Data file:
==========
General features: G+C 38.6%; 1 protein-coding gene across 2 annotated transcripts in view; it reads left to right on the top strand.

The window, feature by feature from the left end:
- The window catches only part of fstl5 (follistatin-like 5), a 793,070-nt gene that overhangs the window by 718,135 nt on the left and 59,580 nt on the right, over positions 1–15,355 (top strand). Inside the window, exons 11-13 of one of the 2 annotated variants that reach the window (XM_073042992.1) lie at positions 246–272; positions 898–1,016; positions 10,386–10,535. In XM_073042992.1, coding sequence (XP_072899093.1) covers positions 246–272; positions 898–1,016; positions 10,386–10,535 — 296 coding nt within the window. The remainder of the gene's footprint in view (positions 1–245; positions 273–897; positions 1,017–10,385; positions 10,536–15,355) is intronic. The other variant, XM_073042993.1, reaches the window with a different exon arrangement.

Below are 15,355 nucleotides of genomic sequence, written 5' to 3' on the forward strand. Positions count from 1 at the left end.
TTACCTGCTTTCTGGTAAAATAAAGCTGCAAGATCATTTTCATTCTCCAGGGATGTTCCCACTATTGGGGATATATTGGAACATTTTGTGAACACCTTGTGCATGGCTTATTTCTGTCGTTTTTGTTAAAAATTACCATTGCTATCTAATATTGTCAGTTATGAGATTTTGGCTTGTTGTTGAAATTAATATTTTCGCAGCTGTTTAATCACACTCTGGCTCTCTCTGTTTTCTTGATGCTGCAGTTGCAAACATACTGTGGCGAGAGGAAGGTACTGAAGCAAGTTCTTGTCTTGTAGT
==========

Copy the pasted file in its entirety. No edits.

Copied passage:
General features: G+C 38.6%; 1 protein-coding gene across 2 annotated transcripts in view; it reads left to right on the top strand.

The window, feature by feature from the left end:
- The window catches only part of fstl5 (follistatin-like 5), a 793,070-nt gene that overhangs the window by 718,135 nt on the left and 59,580 nt on the right, over positions 1–15,355 (top strand). Inside the window, exons 11-13 of one of the 2 annotated variants that reach the window (XM_073042992.1) lie at positions 246–272; positions 898–1,016; positions 10,386–10,535. In XM_073042992.1, coding sequence (XP_072899093.1) covers positions 246–272; positions 898–1,016; positions 10,386–10,535 — 296 coding nt within the window. The remainder of the gene's footprint in view (positions 1–245; positions 273–897; positions 1,017–10,385; positions 10,536–15,355) is intronic. The other variant, XM_073042993.1, reaches the window with a different exon arrangement.

Below are 15,355 nucleotides of genomic sequence, written 5' to 3' on the forward strand. Positions count from 1 at the left end.
TTACCTGCTTTCTGGTAAAATAAAGCTGCAAGATCATTTTCATTCTCCAGGGATGTTCCCACTATTGGGGATATATTGGAACATTTTGTGAACACCTTGTGCATGGCTTATTTCTGTCGTTTTTGTTAAAAATTACCATTGCTATCTAATATTGTCAGTTATGAGATTTTGGCTTGTTGTTGAAATTAATATTTTCGCAGCTGTTTAATCACACTCTGGCTCTCTCTGTTTTCTTGATGCTGCAGTTGCAAACATACTGTGGCGAGAGGAAGGTACTGAAGCAAGTTCTTGTCTTGTAGT